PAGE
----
And in its more advanced decomposing state, the noxious odour was beginning to cause a stink among regular beach users and locals alike. The Irish Times has more on the story HERE.

Published in Marine Wildlife

#Overboard - Breaking News reports that a man has died after falling overboard from a fishing vessel off Donegal this afternoon (Tuesday 16 June).

The deceased had been working on a lobster boat with a colleague off Horn Head when the incident occurred.

First on scene in the search and rescue operation was the Mulroy unit of the Irish Coast Guard, who recovered him from the water

He was then transferred to the Rescue 118 helicopter for airlift to Letterkenny General but was pronounced dead after arrival.

Published in News Update
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#Fishing - The Irish Times reports that a post-mortem will be conducted on the remains of a Spanish fisherman found off the Donegal coast early yesterday (Monday 1 June).

According to The Nationalist, the man was believed to have gone overboard from the Spanish fishing trawler on which he was working on Sunday night.

The body of the 56-year-old was recovered from Killybegs Harbour around lunchtime yesterday after a widespread search by local lifeboats and coastguard, and removed to Letterkenny General Hospital.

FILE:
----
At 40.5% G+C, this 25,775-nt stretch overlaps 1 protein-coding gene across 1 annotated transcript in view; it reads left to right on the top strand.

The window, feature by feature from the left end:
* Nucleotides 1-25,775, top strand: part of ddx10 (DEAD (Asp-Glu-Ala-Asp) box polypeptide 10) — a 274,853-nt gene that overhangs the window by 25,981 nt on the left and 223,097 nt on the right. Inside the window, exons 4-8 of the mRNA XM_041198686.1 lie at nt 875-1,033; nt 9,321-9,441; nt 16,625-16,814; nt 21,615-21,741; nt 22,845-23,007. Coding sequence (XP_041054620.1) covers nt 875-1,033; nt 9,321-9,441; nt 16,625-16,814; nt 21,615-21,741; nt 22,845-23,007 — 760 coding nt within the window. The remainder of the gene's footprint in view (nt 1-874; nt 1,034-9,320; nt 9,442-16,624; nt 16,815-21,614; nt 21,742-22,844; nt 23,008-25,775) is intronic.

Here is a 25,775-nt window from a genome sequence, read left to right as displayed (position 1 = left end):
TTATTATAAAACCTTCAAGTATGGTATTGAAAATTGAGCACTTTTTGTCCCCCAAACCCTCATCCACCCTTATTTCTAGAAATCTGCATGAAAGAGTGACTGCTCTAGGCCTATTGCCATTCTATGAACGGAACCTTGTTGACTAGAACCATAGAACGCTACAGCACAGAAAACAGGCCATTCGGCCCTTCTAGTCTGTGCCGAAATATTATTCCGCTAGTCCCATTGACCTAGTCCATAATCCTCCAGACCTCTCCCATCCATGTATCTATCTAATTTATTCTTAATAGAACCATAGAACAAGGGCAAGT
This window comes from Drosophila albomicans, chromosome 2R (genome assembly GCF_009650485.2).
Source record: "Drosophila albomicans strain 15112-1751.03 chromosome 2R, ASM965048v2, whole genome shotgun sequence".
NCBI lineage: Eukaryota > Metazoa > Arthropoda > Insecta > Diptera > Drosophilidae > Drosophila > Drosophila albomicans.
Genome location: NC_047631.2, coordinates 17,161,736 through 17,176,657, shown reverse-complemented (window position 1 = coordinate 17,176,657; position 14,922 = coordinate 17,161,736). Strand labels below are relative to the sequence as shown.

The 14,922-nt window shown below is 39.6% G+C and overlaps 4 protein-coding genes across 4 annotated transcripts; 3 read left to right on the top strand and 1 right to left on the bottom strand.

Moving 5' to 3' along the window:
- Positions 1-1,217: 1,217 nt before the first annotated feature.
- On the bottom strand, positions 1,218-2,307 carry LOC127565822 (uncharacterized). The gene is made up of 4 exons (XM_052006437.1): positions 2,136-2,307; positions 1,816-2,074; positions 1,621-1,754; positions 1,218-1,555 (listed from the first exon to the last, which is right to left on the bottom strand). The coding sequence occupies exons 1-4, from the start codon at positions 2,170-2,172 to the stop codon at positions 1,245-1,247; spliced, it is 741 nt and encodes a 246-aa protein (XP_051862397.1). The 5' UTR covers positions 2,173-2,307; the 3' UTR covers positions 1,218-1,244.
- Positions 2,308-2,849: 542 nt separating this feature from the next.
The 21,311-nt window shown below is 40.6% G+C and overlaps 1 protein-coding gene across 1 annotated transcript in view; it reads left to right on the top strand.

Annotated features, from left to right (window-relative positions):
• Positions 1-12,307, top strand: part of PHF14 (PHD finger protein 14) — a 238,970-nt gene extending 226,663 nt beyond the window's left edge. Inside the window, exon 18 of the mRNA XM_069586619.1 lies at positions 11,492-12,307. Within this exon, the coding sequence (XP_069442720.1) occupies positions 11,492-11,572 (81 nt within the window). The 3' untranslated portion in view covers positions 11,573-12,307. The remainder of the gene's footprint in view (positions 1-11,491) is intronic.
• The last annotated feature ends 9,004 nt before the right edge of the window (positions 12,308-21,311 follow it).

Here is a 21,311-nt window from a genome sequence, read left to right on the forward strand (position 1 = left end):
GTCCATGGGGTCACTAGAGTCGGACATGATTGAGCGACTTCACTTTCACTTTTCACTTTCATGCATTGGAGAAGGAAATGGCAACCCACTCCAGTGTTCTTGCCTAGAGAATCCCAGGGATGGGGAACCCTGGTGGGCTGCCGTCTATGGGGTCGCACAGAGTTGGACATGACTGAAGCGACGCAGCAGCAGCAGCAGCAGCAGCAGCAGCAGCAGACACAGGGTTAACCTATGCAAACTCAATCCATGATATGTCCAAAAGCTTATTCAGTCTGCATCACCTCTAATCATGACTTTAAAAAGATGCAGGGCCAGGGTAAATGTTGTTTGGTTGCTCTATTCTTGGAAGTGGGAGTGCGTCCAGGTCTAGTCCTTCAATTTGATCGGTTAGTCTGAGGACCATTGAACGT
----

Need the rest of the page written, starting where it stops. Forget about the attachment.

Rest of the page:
Published in Fishing
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#RNLI - Arranmore RNLI saved two fishermen on Wednesday afternoon (8 April) after their 10m boat capsized off the Donegal coast.

A member of the public who was watching the fishing vessel from the shoreline raised the alarm at 2.50pm after he saw the boat capsize two miles south of Arranmore.

Arranmore RNLI’s boarding boat, which was already at sea with coxswain Anton Kavanagh and mechanic Philip McCauley on board, made its way to the scene.

Weather conditions at the time were described as blowing a gentle Force 2 to 3 wind but there was a heavy ground swell of three to four metres.

During their short passage, the volunteer lifeboat crew spotted and followed a track of fuel, and once on scene observed the wreckage of the stricken vessel. They then observed the two fishermen in the water approximately 300 yards from where the boat had capsized.

Both men were very cold when they were pulled from the sea and brought onboard Arranmore RNLI’s boat.

They were brought to Aphort Harbour, where they were made comfortable before being airlifted by the Irish Coast Guard’s Rescue 118 helicopter from Sligo and transferred to Letterkenny General Hospital.